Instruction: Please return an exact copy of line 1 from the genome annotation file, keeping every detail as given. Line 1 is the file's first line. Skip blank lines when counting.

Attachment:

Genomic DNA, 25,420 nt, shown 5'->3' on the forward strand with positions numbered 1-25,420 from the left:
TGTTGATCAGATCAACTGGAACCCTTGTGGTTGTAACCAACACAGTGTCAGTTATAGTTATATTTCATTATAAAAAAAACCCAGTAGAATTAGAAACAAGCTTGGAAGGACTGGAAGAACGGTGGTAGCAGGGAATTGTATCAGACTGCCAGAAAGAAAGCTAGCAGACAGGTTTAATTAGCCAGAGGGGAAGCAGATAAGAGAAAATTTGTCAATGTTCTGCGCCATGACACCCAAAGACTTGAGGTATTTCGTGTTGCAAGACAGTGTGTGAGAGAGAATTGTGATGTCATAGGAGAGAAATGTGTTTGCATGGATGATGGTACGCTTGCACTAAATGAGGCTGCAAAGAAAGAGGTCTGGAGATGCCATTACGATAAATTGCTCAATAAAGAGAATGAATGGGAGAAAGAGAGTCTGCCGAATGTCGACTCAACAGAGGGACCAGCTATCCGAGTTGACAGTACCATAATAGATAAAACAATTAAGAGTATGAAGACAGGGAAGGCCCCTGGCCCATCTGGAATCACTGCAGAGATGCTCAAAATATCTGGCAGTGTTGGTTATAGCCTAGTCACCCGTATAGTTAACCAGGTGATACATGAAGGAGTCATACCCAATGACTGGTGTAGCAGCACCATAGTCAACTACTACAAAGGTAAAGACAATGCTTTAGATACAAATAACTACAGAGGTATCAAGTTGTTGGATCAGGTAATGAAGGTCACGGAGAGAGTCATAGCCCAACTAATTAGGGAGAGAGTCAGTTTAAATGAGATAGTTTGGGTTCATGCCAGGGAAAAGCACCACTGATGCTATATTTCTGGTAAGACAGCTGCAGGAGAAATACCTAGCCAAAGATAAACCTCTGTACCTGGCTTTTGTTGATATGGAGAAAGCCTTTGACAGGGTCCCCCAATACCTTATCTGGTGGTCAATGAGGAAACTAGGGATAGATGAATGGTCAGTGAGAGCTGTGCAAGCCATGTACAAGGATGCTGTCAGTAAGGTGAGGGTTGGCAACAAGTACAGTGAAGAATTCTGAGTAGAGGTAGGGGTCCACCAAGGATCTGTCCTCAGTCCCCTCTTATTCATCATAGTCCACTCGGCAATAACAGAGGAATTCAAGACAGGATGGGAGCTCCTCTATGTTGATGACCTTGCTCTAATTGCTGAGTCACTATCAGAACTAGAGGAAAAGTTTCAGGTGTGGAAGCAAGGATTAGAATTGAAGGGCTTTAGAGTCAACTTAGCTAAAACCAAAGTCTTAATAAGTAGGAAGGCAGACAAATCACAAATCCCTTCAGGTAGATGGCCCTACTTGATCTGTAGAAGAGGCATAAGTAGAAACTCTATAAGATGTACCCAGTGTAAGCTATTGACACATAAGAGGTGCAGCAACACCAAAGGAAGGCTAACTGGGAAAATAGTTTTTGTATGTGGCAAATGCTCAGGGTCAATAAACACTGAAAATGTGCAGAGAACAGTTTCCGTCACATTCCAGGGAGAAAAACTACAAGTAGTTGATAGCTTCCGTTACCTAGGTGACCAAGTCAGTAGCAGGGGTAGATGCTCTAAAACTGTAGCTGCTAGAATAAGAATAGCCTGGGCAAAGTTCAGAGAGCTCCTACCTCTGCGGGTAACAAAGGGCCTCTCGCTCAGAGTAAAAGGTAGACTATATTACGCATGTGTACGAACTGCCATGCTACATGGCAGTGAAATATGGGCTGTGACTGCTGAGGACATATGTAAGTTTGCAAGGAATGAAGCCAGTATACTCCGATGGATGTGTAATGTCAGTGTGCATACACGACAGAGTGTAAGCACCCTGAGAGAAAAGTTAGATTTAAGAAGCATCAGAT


Genomic DNA, 25,420 nt, shown 5'->3' on the forward strand with positions numbered 1-25,420 from the left: